I had just just turned fourteen, and had started high school. It was just another day, and I was waiting for my mom to pick me up from school as usual. However, this time she was smiling a lot more. "What's up?", I asked "Nelson Mandela was released today!". WOW. There certainly was a buzz around the city.
Of course, not everyone shared the same positive attitude. Perhaps they thought this amazing man should have been locked up for more than 27 years. For a lot of people, panic was the first thing that came rushing through their veins. "What now?" Many South Africans thought there was going to be a civil war in the country. However, that was not to be.
As Mandela was released and he walked out the door to meet the rest of the country, his fist pumped into the air, and everyone cried, "VIVA!" What a moment!
Back at school the next day - things got exciting. History class livened up. I remember our teacher telling us we were living through history. She made us realize how priveledged we were to be around during that time. Coming from England, I know Mrs Wilkinson was just as excited.
For those who are older than me - in their 50's and 60's - they will definitely remember the apartheid struggles. Unfortunately, some were pro the separation, which caused havoc, and others stood up for what they believed in. The rest of the country realized if they did anything they would also be locked up.
At the time of writing, Nelson Mandela is waiting for his 95th birthday to come around. Nobody knows if the day or even the hour will come, because his health is in critical condition. One can only hope that he is in peace during this time, especially after what he has done for so many people in his lifetime.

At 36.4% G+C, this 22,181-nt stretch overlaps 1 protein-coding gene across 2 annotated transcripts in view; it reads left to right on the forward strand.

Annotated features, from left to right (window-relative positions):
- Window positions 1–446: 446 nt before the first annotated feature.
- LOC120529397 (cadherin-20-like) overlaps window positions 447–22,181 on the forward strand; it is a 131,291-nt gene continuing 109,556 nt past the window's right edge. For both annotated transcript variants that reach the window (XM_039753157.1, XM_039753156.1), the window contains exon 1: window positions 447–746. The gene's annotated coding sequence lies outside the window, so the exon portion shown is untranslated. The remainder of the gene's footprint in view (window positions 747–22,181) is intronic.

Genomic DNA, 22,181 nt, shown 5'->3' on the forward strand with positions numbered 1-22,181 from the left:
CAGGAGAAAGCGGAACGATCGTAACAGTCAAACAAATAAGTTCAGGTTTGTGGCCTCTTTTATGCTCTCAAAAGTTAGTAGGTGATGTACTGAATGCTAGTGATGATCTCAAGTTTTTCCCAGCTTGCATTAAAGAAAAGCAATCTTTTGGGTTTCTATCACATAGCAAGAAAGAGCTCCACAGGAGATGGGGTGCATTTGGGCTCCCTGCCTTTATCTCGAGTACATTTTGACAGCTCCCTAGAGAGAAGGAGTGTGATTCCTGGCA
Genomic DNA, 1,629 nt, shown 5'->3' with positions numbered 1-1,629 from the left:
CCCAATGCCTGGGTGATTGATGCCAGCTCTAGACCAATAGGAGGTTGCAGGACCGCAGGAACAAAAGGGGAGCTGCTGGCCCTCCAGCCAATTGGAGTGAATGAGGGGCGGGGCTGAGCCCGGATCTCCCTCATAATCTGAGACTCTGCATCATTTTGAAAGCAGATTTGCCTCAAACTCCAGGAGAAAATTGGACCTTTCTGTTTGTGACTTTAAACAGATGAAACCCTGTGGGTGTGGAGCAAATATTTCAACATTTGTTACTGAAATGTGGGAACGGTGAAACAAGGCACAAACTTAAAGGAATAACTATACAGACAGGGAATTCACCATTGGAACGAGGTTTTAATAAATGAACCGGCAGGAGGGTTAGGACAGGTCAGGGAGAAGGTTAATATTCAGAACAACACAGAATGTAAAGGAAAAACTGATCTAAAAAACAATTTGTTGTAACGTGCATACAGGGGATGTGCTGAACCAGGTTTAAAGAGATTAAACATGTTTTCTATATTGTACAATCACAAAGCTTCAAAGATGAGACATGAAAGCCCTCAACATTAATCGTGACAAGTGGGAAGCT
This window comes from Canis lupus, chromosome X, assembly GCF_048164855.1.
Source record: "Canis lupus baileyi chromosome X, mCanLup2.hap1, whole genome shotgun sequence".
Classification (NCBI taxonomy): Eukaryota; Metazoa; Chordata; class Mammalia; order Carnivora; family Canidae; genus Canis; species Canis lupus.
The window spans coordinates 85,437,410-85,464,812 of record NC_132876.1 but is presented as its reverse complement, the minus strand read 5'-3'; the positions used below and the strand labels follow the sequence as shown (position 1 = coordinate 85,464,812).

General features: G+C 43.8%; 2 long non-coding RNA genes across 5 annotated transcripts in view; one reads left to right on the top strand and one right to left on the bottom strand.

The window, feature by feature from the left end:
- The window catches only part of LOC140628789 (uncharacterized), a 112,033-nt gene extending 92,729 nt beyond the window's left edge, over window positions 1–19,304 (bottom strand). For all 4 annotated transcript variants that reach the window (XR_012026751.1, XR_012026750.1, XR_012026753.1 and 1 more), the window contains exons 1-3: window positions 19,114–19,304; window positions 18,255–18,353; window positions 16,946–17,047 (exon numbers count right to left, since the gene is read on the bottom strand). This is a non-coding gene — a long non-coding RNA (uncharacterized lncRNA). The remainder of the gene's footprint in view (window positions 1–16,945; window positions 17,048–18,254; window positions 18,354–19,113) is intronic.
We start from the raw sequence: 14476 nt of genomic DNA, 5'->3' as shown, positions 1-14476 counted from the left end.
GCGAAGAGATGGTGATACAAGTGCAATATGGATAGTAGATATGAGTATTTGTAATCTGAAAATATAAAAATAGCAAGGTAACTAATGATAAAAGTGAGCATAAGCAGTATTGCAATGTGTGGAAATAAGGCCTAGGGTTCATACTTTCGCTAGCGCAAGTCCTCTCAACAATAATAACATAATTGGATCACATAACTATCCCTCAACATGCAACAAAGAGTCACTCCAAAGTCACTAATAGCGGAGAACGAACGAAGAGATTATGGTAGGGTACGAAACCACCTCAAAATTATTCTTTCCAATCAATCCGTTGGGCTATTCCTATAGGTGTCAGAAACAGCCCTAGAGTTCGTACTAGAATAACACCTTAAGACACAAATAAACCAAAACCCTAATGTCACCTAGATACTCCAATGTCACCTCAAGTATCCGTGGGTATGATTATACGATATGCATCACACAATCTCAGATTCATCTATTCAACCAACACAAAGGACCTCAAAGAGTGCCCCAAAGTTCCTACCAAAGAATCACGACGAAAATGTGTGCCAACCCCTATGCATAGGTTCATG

One would also have to assume that Madiba (his clan name) is an obvious fighter. Not many people would be able to be subjected to such harsh conditions, working in mines in Robben Island, where he was held prisoner for some time. Surviving so long, working in a place like that is truely remarkable. Mandela was a boxer in his youth, and we all know he did not give up on the things that he believed in.
One can see the love and respect that so many people have for this man, when you look outside the hospital with hoards of well wishers, carrying positive messages. Doves were released, flowers were scattered about, and many prayers were sent, especially to the family.
My dad, as acting managing director of the newspapers, was fortunate enough to meet up with Madiba at one point. A photo of my dad looking completely speechless, shaking hands with Mandela is a familar sight to what many go through when they meet up with him. The famous words, "How do you do" always followed the hand shake, however, these four words were completely genuine - not something you hear from your cashier who has been trained like a parrot.